Commentators suggesting gun bans
VOLOKH at mail.law.ucla.edu
Mon Oct 16 10:55:11 PDT 2000
I echo Randy Barnett's query about why, given Paul's view of the 2nd
Am, he thinks that a total gun ban would indeed be unconstitutional. But I
wanted to respond separately on a factual point: The claim that no
commentators and no organization suggest a total gun ban.
Here are some excerpts from http://www.gunscholar.org/gunban.htm,
where I have gathered such suggestions:
"There is little sense in gun registration. What we need to
significantly enhance public safety is domestic disarmament . . . .
Domestic disarmament entails the removal of arms from private hands . . . .
Given the proper political support by the people who oppose the pro-gun
lobby, legislation to remove the guns from private hands, acts like the
legislation drafted by Senator John Chafee, can be passed in short order."
Communitarian Network, The Case for Domestic Disarmament, signed by 75
people, mostly academics but also including former Secretary of Housing and
Urban Development and San Antonio Mayor Henry Cisneros and Baltimore Mayor
"In fact, the assault weapons ban will have no significant effect
either on the crime rate or on personal security. Nonetheless, it is a good
idea . . . . Its only real justification is not to reduce crime but to
desensitize the public to the regulation of weapons in preparation for their
ultimate confiscation." Charles Krauthammer (columnist), Disarm the
Citizenry. But Not Yet, Washington Post, Apr. 5, 1996.
"[Peter] Jennings: And the effect of the assault rifle ban in
Stockton? The price went up, gun stores sold out and police say that fewer
than 20 were turned in. Still, some people in Stockton argue you cannot
measure the effect that way. They believe there's value in making a
statement that the implements of violence are unacceptable in our culture.
"[Stockton, California] Mayor [Barbara] Fass: I think you have to
do it a step at a time and I think that is what the NRA is most concerned
about, is that it will happen one very small step at a time, so that by the
time people have 'woken up' -- quote -- to what's happened, it's gone
farther than what they feel the consensus of American citizens would be.
But it does have to go one step at a time and the beginning of the banning
of semi-assault military weapons, that are military weapons, not "household"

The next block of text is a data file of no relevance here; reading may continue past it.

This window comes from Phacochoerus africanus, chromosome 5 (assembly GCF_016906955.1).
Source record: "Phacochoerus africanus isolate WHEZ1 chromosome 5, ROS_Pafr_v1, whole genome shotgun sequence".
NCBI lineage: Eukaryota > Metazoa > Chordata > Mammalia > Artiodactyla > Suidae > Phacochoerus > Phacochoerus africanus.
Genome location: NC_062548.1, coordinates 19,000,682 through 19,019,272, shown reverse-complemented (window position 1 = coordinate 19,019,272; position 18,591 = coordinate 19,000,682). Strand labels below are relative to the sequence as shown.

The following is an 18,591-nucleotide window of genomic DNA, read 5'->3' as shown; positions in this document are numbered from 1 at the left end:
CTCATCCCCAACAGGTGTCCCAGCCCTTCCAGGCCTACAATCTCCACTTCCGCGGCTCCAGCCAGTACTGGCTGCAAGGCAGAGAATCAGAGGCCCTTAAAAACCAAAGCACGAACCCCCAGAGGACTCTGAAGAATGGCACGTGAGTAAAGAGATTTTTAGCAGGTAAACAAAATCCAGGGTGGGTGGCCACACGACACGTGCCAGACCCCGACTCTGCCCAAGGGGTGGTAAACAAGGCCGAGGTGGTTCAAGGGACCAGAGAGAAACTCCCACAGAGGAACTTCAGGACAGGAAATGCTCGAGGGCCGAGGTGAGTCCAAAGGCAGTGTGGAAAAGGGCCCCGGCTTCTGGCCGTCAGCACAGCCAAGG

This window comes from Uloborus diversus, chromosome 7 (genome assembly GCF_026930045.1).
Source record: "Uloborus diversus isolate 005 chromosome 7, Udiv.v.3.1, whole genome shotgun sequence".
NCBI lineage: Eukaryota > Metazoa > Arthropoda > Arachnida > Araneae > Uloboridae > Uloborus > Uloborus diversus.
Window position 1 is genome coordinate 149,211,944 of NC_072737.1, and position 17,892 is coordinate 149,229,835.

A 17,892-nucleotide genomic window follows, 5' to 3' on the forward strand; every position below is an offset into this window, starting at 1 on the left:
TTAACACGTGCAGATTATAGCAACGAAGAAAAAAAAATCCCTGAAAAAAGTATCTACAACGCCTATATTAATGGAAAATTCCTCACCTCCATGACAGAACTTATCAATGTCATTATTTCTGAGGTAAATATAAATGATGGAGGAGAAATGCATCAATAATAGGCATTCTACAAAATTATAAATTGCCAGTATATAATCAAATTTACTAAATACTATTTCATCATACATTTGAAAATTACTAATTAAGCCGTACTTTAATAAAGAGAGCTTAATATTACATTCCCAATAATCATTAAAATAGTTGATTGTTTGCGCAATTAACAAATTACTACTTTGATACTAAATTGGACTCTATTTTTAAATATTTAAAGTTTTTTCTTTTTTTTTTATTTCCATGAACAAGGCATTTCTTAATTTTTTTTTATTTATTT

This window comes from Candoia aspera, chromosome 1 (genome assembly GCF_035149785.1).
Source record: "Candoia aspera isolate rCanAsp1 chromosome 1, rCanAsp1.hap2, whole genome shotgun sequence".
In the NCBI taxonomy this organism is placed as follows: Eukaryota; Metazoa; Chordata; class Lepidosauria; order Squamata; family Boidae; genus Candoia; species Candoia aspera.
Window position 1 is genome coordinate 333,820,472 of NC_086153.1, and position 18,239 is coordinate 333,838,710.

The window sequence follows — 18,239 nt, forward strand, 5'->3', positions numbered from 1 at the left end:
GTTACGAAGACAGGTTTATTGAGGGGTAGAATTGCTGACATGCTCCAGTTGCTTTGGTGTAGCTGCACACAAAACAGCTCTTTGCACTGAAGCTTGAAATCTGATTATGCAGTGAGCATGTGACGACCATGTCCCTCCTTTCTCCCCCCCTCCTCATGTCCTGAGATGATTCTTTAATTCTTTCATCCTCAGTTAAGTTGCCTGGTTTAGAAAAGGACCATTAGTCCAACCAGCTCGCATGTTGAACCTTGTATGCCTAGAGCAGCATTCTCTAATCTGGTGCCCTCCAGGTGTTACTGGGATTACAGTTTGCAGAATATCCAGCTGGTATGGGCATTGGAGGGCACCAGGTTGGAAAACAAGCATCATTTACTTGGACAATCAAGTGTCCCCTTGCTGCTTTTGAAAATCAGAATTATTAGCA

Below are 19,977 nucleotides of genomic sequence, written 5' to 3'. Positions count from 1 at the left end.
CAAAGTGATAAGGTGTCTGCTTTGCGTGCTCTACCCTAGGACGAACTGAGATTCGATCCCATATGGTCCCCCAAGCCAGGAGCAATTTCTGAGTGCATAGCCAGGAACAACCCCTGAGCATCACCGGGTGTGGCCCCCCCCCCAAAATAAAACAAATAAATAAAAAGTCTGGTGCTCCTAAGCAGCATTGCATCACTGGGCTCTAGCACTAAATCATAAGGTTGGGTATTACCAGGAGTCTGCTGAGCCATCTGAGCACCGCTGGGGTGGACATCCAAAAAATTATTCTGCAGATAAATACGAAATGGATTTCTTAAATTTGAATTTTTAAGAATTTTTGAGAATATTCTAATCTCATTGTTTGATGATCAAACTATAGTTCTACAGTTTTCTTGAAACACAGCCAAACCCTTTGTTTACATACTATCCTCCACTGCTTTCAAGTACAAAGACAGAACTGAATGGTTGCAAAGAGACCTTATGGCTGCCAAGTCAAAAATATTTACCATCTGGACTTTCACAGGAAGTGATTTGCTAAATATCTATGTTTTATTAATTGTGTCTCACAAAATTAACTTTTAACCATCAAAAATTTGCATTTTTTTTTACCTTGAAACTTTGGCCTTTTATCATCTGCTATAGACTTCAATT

weapons, is the first step."
ABC News Special, Peter Jennings Reporting: Guns, April 11, 1991,
available on LEXIS, NEWS database, SCRIPT file (boldface added).
"Why should America adopt a policy of near-zero tolerance for
private gun ownership? Because it's the only alternative to the present
insanity. Without both strict limits on access to new weapons and
aggressive efforts to reduce the supply of existing weapons, no one can be
safer." Editorial, Taming The Monster: Get Rid of the Guns, Los Angeles
Times, Dec. 28, 1993, at B6.
"'I would like to dispute that. Truthfully. I know it's an
amendment. I know it's in the Constitution. But you know what? Enough! I
would like to say, I think there should be a law -- and I know this is
extreme -- that no one can have a gun in the U.S. If you have a gun, you go
to jail. Only the police should have guns.'" Shannon Hawkins, Rosie Takes
on the NRA, Ottawa Sun, April 29, 1999, at 55 (quoting talk show hostess
The http://www.gunscholar.org/gunban.htm page also contains many
other examples of calls for handgun bans. I realize that some defend those
proposals today on the grounds that they would still allow ownership of long
guns (though of course the ever-expanding scope of bans on so-called
"assault weapons" is eroding that), and that handguns are singled out for
banning because most gun crime comes from handguns.
But what will happen if handguns are banned and if the ban actually
stops people from being able to get handguns (a big if)? Criminals will
switch to rifles and shotguns, sawing them off if necessary (a simple step,
though an illegal one). Sawed-off shotguns are actually considerably
deadlier than handguns; sawed-off rifles are at least deadly (a handgun is
really just a small rifle). Many handgun murders and other crimes will thus
be displaced by longgun murders and other crimes (there are already
thousands of longgun murders in the U.S. today). Will the gun control
movement stop at handguns, or will it then argue that we should close the
"loophole" by barring other guns that are "easily convertible" into
concealable weapons? It seems to me clear that the movement will do the
latter (as I believe in fact happened in England). I therefore consider
handgun ban proposals as a clear step towards total gun bans, and so do many
others. But even if I'm mistaken on that, the quotes I've given above
should show that even today there are already calls for total bans on
civilian gun ownership.
Paul Finkelman writes:
> As far as I know, no commentators, and no organization, takes the position
> Leslie suggests woudl be problematic. The issues for us as con law
> scholars (and citizens) to discuss involve concealed weapons laws, "cop
> killer" bullets, machine guns, tracers for determining the source of
> explosives, internet sales of guns, background checks, and the like. Just
> because the 2nd Amendment does not protect an individual right to own a
> weapon does not mean that suddendly Congress can ban all weapons and seize
> those out there. Imagine, for example, what would happen to the
> environment if we prevent deer hunting and were suddenly overrun by deer?
. . .
> Leslie Goldstein writes:
> Whatever may have been the late 18th century understanding of the 2d
> Amdmt, are there some of us out there who would not feel like there was
> something that clashed with the amdmt. if the Congress enacted tomorrow a
> bill announcing the total disarmament of US citizens . . . .
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